Posted March 28, 2012
As an Environmental Studies and Sociology major from Seward, Alaska, Sarah Glaser '11 went to the Volunteer Fair as a freshman at Bowdoin, signed up for a lot of email lists, and then felt thoroughly overwhelmed.
Although she did some short-term volunteer projects such as Common Good Day, enrolled in Community-based courses (Geology and Hydrology) and tutored kids in at Coffin Elementary School through America Reads and Counts, her involvement began in earnest when she received the Global Citizens Grant and took a semester of leave her sophomore year to volunteer at an afterschool literacy and arts program in San José, Costa Rica (La Escuelita de Esperanza). At the end of her stay in Costa Rica, Sarah continued to be involved with the school and she then deepened her understanding about related issues through an independent study in Sociology.
Sarah’s entrepreneurial interests led her to again take a semester of leave to remain in Ghana after studying abroad where she used a Career Planning McKinley Social Entrepreneurship Grant and worked to help provide local artists and craftsmen with venues for their products in the United States. Her relationship with the artist suppliers in Ghana is ongoing, as she continues to arrange shows and stores. Another key area of interest for Sarah is in the criminal justice system. After working with Professor Craig McEwen on an independent study comparing correctional facilities in Alaska and Maine and the proactive policies that states could institute around visitation procedures, she then worked to raise prison awareness on campus by bringing speakers in and coordinating events such as More than a Rap Sheet and Prison Photography projects.
Over the March 2012 spring break, Sarah embraced the opportunity to shadow a Maine State Representative through two weeks of debate, legislative decision-making, caucusing and committee meetings in Augusta. Interested in seeing the practical side of policy and enrolled concurrently in Professor Springer’s “Law, Politics and the Search for Justice” course, Sarah was able to take lessons from this class as well as her extensive work in Environmental Studies and her understanding of the criminal justice system to inform the committee meetings she was able to attend.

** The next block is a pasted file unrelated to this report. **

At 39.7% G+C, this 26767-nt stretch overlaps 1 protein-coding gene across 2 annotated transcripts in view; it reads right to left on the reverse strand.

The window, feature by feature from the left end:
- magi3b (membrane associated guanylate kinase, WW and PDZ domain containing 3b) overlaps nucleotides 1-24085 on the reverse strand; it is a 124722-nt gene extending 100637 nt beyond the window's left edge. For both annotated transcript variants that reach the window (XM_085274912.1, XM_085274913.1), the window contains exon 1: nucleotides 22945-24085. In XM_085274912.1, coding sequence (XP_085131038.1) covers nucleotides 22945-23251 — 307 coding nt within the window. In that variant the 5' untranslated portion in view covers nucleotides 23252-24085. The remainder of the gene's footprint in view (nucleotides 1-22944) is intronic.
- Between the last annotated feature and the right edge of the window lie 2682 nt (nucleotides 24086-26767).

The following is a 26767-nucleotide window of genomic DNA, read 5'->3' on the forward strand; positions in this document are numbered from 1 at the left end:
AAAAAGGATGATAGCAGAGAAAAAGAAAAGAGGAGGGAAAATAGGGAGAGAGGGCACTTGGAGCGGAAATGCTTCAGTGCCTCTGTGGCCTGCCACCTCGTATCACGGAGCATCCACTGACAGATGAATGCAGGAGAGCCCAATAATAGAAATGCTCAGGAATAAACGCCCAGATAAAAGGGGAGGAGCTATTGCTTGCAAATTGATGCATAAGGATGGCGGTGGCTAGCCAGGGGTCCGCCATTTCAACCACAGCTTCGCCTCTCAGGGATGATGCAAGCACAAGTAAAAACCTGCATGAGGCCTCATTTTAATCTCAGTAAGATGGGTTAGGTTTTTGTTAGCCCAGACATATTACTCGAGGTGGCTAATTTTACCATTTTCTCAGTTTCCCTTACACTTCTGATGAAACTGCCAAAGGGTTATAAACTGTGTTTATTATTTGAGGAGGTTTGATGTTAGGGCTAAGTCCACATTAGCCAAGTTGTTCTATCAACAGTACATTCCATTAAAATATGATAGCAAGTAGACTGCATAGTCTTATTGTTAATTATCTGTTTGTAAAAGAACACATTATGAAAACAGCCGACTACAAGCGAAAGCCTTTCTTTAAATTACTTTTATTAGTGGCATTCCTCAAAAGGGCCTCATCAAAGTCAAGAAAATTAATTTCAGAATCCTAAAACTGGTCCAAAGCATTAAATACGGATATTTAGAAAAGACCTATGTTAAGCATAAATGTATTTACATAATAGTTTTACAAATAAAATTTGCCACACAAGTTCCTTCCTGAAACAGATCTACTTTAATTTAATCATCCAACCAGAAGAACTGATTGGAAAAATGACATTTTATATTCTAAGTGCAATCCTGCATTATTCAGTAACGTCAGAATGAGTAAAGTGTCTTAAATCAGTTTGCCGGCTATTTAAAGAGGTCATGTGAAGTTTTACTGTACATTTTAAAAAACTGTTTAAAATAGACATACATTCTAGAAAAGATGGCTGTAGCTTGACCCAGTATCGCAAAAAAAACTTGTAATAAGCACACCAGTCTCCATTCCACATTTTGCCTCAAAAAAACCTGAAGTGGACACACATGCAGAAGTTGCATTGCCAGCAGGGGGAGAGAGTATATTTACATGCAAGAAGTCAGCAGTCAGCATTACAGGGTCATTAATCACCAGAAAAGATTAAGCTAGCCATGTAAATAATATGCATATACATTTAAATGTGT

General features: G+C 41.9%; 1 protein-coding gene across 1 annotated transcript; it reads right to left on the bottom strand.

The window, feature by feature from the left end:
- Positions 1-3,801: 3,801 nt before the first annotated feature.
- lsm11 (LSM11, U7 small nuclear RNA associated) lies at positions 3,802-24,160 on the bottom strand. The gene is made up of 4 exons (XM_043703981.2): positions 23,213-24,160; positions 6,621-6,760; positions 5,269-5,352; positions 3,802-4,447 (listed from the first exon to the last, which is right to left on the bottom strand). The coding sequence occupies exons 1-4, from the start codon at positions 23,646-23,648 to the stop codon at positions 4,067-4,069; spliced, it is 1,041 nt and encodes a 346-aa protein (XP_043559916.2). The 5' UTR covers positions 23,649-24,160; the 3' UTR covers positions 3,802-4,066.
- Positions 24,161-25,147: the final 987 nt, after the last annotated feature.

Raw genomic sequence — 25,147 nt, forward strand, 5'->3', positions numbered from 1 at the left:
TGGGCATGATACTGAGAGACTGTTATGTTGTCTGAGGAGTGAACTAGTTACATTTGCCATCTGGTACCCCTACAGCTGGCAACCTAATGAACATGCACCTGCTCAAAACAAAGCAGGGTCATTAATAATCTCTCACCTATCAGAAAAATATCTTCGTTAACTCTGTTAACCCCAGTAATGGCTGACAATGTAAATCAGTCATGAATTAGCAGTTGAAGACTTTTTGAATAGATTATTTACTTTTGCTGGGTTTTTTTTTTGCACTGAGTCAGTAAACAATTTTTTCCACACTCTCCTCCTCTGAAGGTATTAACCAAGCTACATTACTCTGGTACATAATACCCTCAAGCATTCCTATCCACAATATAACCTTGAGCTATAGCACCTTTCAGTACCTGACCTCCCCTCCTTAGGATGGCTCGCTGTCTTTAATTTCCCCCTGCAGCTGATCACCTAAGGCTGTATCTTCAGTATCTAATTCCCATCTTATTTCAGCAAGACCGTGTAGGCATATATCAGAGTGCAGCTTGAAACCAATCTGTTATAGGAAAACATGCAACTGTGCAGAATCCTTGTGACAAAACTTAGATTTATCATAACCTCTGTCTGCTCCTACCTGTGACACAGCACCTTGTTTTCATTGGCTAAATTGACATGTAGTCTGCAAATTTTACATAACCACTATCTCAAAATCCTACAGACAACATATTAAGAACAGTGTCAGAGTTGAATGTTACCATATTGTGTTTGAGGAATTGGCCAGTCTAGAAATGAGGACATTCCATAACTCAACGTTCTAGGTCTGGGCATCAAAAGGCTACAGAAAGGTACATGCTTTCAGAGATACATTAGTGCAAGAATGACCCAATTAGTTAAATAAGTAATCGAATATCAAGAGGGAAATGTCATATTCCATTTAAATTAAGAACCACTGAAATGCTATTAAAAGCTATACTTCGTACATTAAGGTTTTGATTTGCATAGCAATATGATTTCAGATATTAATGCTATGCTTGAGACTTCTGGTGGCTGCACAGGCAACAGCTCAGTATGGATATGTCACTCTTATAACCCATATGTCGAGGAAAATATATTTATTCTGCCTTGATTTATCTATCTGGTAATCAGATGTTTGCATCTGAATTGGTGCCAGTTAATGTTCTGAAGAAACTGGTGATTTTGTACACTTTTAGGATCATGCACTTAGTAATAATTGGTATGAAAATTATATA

Sarah is convinced that the potential gains and ease of taking time away from Bowdoin during one’s career is the school’s best-kept secret, along with the little-known ability to use grants meant for the summer during the school year. She advises that the potential of full immersion for an extended period of time, coupled with summer opportunities, is invaluable and notes, "For a while I struggled with the abstract nature of academic learning. Community engagement made my Bowdoin education much more tangible and meaningful and allowed me connect things I love learning about to ongoing projects."
“My heroes in the common good include people who probably don’t categorize themselves as such—fellow students, staff, and faculty—who contribute to the community constantly and humbly.”